Monday, May 4, 2009

Estimated US deaths due to preventable factors approach 2 million per year

An article published online on April 28, 2009 in the journal Public Library of Science Medicine ( PLoS Medicine) estimates 1,977,000 deaths each year in the United States are due to preventable risk factors. Smoking, hypertension and being overweight top the list, with 1,078,000 yearly deaths attributed to these preventable causes.

For their report, researchers at the Harvard School of Public Health, along with colleagues from the University of Toronto and the Institute for Health Metrics and Evaluation at the University of Washington, utilized data from U.S. health surveys as well as mortality statistics from the National Center for Health Statistics. Deaths were categorized as preventable if the subjects would not have died at the time they did if they did not have a particular modifiable risk factor. In addition to smoking, high blood pressure and overweight/obesity, the team listed the following risk factors as among the top preventable causes of death: inadequate physical activity, elevated glucose, high low density lipoprotein (LDL) cholesterol, insufficient omega-3 fatty acid intake, high trans fatty acid intake, alcohol abuse, low vegetable and fruit intake, and low dietary polyunsaturated fatty acids. While alcohol use is protective against mortality from cardiovascular disease and diabetes, alcohol-related deaths from traffic and other accidents, violence, cancer and other diseases outweighed its benefits, leading to an estimated 64,000 yearly deaths.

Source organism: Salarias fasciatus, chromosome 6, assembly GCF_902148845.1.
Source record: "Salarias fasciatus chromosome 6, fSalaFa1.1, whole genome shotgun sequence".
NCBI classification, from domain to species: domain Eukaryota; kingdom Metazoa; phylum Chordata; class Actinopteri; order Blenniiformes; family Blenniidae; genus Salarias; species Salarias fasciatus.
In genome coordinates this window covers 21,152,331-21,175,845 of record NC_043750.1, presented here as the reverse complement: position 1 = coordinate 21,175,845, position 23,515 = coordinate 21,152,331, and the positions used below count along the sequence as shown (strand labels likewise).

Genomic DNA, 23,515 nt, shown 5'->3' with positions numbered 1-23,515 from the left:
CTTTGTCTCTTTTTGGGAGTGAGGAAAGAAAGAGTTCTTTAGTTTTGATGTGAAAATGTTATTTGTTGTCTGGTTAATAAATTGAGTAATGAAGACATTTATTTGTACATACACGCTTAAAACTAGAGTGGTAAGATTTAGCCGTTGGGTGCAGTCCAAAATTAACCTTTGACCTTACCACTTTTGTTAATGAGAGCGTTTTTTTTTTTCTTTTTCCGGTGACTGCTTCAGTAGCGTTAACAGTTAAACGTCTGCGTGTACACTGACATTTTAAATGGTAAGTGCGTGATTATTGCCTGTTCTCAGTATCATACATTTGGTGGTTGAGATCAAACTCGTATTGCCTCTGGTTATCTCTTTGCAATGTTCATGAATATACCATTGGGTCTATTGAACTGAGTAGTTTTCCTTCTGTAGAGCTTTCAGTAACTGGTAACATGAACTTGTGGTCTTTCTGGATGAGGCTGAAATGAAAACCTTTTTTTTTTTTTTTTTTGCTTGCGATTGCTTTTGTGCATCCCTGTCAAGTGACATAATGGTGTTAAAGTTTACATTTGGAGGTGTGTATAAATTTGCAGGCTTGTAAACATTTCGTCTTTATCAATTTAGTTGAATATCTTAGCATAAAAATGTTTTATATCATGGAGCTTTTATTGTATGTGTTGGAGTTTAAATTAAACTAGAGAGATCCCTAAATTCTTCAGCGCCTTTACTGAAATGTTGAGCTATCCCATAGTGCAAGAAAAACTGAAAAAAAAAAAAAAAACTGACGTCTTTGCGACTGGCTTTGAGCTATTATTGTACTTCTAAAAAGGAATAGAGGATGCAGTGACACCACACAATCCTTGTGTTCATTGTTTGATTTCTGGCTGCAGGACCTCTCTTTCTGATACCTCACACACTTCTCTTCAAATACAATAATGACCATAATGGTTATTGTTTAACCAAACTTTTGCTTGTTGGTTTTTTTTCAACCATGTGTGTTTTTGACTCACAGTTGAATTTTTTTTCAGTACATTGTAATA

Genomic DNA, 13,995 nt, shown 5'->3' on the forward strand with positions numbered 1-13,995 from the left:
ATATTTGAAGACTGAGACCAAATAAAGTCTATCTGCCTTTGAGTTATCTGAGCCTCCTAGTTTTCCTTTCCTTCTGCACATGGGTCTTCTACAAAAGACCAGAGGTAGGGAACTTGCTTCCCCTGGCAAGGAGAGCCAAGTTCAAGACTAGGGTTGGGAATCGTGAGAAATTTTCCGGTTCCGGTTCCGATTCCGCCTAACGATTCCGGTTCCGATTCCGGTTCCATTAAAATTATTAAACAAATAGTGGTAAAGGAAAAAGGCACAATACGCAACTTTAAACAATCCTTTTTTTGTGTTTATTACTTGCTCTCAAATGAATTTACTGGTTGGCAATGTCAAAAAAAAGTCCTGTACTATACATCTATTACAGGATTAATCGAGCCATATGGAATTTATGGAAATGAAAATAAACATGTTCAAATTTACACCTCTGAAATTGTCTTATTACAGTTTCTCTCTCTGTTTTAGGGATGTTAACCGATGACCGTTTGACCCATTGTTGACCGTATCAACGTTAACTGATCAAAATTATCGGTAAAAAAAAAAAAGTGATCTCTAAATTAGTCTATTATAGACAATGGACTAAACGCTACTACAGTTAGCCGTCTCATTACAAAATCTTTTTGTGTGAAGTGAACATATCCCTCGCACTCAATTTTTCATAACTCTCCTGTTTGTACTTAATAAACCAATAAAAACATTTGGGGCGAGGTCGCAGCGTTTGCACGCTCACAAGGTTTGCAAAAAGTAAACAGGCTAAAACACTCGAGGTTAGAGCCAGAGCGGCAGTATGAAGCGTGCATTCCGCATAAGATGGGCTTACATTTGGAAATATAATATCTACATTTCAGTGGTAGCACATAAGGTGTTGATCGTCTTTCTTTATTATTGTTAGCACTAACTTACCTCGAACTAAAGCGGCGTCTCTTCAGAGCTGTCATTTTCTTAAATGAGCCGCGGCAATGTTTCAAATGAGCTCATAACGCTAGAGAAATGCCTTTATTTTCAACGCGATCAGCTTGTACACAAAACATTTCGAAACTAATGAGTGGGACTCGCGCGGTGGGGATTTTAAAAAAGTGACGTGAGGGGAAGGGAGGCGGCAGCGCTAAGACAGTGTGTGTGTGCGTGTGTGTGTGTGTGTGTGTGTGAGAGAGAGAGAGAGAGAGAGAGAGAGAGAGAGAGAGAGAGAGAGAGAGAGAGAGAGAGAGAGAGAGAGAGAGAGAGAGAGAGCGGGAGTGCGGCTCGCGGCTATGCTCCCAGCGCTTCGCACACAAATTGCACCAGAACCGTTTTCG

Continue Reading

No comments: